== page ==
Trying it for the first time now brought back an ancient memory of my first exposure to it in my youth. Amazing how strong those old scent memories are. An easy thumbs up for both my spouse and me.
02nd April, 2017
The fougère has been a yardstick of masculine perfumery since Houbigant released Fougère Royale in 1882. It is a slow moving genre that has sauntered from decade to decade with periodic touchups. The principle accord of lavender and coumarin can support a wide range of alterations. With a few compositional tweeks fougères have ranged from mossy or aromatic to oriental and aquatic hybrids.

The genre was created by the French, idolized by the British and democratized by Americans. Though Canoe was composed in the 1930s (actual release dates vary) in France, it came to epitomize a populist American style of a fragrance. Until the mossy fougères of the 1960s and aromatic fougères of the 1970s, oily-powdery musky lavenders were the masculine paradigm. The accord was ubiquitous, scenting a range of men's grooming products, becoming the scent of the masculine 'safe zone': the barbershop. (Paradoxically, a heliotrope-inflected version of this accord scented the baby powder of the era as well. Was the American man infantilized or were babies inculcated into the culture of masculinity?) Canoe's vanillic musk bears only a passing resemblance to the fougères of the present. On the other hand, it has much in common with sweet, powdery musks like Helmut Lang edp/edc, le Labo Labdanum 18, Kiehls Musk no 1 and even S-Perfumes S-ex.

Compared to previous fougères Canoe dialed down aromatics and woods and emphasized musky vanillic tones, making it as much an oriental as a fougère. A tart geranium accent steers the perfume away from custard, just as Jicky's dusting of culinary herbs does. Canoe ventures so far from 'pastry' vanilla that it lands in the infamous 'plastic doll head' territory. To the modern nose, geranium gives Canoe a dated feel, but it also cuts the softness and prevents a marshmallow effect. By drydown geranium loses its sticky, green sharpness. What remains is a lingering tartness and a slight rosy hue.

Jean Carles composed Canoe as well as its 1955 sibling Dana Ambush, a fougère marketed to women. The two were the sold as masculine and feminine bookends, though they are enough alike that the gender assignments seem arbitrary. Perhaps Carles took inspiration from Guerlain Jicky, which was launched as a masculine fragrance but became unisex by popular acclamation.

Since Paul Parquet's Houbigant Fougère Royale, each generation has had a version of the genre. There is an unbroken line off fougères nearly 150 long and no other perfume style has the old boy's historical momentum. Penhaligon's and Yardley preceded Canoe, which paved the way for Brut, British Sterling and Grey Flannel. Canoe is still produced, but lacks the roundness of earlier formulations. Fortunately, Canoe has been in production for so many years that large quantities are available on the cheap at ebay. The durable vintage musks and high alcohol content (eau de cologne concentration) preserve older bottles very well.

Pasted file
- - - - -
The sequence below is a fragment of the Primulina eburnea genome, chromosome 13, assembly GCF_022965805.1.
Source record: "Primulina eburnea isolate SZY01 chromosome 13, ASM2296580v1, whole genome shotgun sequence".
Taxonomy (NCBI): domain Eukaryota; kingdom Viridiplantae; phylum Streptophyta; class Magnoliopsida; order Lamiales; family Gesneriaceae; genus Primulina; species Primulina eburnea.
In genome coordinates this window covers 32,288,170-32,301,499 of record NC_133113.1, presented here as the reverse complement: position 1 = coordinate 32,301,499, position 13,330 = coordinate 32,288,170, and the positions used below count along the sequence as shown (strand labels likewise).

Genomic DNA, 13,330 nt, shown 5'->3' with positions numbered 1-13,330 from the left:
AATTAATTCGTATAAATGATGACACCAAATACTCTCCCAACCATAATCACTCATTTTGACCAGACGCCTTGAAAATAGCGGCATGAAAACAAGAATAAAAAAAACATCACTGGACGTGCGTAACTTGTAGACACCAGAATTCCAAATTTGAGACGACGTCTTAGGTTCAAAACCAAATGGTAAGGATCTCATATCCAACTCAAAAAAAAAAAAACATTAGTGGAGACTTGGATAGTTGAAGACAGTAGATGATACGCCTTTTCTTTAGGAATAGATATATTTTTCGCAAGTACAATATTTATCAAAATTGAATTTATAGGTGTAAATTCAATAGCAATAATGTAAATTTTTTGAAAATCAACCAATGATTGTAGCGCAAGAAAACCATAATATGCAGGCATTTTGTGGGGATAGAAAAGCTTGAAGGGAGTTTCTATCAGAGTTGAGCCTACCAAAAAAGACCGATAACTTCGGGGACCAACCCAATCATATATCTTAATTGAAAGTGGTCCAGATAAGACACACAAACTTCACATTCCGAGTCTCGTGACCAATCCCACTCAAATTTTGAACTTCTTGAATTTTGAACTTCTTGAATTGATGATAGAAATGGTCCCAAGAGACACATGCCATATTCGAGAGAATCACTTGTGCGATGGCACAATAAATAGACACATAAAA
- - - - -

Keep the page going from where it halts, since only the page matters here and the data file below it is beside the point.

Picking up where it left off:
24th January, 2017
If you had asked 20-25 years ago 'what do I think of the cologne called Canoe'.I'd say all I smell is vanilla and powder...nothing else among the notes therefore teetering between a neutral and thumbs down.Not offensive to wear just plain versus other cheap scents.That's coming from that dark blue/old label bottle pictured and the grey label and top version.I'm in K-Mart last year during the holidays and my wife spots a giftset of Canoe with each a 2oz. cologne and aftershave.So we bought it and figured I could stash it at work to apply at work for when I got off and the fam meets at a restaurant.To be honest I think Dana currently has got the scent right this time...

Splashing it on I get a strong and clean lemon and an herbal zip.That vanilla and powder surfaces but a little lavender in the powder colors it.That lemon note dies off some and the sage note is long gone after about 15 minutes.But that lemon is keeping that powder restrained and clean.I'd think I lucked out and maybe this was a fluke...nope.The 8oz. bottle I bought smells exactly the same.Still a sweet cologne but more in control and expansive by notes that should have been blossoming out back then.
20th November, 2016

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Mens Canoe DANA 1.3 fl oz. EAU COLOGNE Glass Bottle Rare Original unused

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vintage NIB CANOE by Dana Eau De Toilette / Eau De Cologne Spray 1 oz For Men

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Canoe Cologne And Aftershave NIB

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Canoe For Men Eau de Toilette Splash 0.5 fl oz by Dana New in Box

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Lot 3 NEW British Sterling & CANOE Splash .5 0.5 oz 15 ml Cologne by Dana

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Canoe Cologne Spray By Dana For Men - 0.5oz/15ml - Brand New In Box

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Canoe by Dana Gift Set 2 oz Eau De Toilette Spray + 2 oz After Shave for Men NIB

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Navigator Cologne from Canoe 1.7 fl oz with box Dana

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CANOE by Dana - 119180

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Canoe by Dana Eau de Cologne Men Splash EDC 2 fl oz 59 ml *RARE*

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Canoe Cologne by Dana, 4 oz EDT Splash for Men 2pk

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Canoe Cologne by Dana, 4 oz EDT Splash & EDT Brumisateur D'eau De T for Men 2pk